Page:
“The food system is pretty well bust in the world,” Barbara Stocking, chief executive, Oxfam, June 2011
Jo Smit writes:
The world’s biggest commodities trader Glencore took its place in the FTSE100 index of top companies this month, becoming an investment of choice for pension fund managers.
Is it a good investment? In spite of recent jitters in the global commodities markets the answer must be, in the longer term, yes. Glencore is one of the ranks of major conglomerates that are increasingly coming to dominate the control of the raw materials we need to sustain our existence. Global demand for finite natural resources is increasing over the long term and greater levels of unpredictability of supply and shortage are inevitable in the future. Economic, political, social and environmental uncertainties are making sourcing and supply lines less certain. Droughts in northern Europe, China and southern US states are already threatening this year’s grain harvests. All of these factors are pushing up commodities prices and creating a volatile market that can yield substantial profits. This is why Glencore’s share offer on $10 billion of stock was significantly over-subscribed.
But before you feel too self-satisfied about the growth prospects for your pension fund, spare a thought for the broader consequences of all this. This profit is based on the food and material needs of all of us, whether wealthy or abjectly poor. When global food prices rose by 29% over the past year it was an inconvenience to many of us in developed nations, but the World Bank reported that it plunged 44 million people into a state of extreme poverty. They have joined the 900 million people around the world already going hungry each day. Oxfam has just reported that it expects food prices to double within the next two decades. Every price rise makes the rich richer but will continue to push basic foodstuffs further beyond the financial reach of the poor.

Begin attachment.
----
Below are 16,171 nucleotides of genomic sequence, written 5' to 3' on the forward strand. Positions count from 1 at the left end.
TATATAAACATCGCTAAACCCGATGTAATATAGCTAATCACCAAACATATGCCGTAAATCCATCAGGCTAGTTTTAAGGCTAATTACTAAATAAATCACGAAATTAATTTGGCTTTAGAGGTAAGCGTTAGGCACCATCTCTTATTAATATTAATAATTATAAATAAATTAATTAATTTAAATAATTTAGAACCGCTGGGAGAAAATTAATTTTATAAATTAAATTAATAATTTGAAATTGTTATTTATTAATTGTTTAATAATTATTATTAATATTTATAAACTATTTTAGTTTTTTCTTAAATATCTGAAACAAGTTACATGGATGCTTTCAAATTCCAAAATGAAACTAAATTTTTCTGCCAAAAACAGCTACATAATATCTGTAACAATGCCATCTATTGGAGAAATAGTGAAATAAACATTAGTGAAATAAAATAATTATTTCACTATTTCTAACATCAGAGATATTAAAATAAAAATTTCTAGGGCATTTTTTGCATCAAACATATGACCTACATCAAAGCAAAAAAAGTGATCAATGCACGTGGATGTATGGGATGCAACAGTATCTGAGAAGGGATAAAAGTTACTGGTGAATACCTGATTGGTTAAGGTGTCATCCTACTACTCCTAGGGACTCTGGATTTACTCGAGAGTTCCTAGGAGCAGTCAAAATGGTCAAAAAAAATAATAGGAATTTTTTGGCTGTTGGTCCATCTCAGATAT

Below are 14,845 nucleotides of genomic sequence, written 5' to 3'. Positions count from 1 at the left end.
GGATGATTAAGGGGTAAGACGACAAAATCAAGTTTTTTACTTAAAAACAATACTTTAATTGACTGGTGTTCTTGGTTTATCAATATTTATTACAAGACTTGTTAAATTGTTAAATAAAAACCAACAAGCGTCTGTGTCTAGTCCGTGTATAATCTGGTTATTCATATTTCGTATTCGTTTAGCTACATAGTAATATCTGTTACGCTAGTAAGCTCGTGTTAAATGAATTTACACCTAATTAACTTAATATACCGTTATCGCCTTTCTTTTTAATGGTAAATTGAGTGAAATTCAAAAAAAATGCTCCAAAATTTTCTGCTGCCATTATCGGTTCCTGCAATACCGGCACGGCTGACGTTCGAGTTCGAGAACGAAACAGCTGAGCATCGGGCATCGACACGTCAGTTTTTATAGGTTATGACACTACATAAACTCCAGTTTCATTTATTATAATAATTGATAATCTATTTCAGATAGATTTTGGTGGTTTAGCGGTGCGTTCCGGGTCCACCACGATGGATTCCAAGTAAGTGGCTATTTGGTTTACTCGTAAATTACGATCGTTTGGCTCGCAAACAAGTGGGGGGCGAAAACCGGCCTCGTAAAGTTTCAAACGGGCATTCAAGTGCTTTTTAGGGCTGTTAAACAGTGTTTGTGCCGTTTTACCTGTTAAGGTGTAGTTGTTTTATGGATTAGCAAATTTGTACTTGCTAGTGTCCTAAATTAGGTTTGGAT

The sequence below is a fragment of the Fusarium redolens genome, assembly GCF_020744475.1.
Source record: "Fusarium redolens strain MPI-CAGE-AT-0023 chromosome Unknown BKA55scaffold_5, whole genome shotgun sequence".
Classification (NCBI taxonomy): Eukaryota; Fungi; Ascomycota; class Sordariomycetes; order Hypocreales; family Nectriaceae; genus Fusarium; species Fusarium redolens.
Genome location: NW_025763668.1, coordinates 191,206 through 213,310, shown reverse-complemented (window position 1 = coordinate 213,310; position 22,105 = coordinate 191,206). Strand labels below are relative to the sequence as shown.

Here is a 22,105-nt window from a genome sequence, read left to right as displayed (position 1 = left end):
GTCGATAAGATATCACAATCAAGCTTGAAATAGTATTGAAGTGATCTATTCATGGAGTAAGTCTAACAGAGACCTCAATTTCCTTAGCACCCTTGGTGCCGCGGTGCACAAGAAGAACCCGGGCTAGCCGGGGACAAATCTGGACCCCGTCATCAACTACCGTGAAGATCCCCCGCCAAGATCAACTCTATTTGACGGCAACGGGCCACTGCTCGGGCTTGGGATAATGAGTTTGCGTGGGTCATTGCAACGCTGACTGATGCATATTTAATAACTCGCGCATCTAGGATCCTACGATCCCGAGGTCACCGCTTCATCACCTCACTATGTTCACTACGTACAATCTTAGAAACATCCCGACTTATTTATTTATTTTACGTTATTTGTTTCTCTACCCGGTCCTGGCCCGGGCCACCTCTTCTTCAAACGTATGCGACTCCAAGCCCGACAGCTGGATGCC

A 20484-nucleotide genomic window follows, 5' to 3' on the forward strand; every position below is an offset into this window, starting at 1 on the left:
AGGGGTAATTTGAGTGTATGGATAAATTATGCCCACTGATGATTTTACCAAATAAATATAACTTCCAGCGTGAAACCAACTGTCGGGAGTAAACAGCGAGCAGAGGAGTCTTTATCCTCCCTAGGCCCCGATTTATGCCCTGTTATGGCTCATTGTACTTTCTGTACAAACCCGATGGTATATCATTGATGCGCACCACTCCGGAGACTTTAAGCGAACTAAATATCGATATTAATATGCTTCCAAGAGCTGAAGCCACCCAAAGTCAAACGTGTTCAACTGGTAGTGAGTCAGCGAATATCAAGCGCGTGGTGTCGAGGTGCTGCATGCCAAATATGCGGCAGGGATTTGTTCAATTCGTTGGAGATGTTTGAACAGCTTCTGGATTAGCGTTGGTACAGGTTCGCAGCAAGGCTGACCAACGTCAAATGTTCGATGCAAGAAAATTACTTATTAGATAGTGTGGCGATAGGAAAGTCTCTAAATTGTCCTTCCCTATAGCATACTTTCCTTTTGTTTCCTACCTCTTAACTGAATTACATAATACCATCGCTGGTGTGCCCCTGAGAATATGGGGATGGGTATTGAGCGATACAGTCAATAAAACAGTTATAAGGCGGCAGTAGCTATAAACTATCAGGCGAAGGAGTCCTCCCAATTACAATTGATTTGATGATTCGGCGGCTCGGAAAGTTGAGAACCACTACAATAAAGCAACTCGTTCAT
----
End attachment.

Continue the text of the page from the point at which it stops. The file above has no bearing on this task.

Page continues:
Whatever our moral unease at this, we are locked into a global commercial trading system that has made the stuff of life into the ultimate investment. As we rapidly use up our finite resources, and they constantly increase in price, we will continue to strive for growth and profit because we have no choice. The ‘balance of trade’ is of necessity an imbalance; in order for one to make a profit, someone else has to make a loss.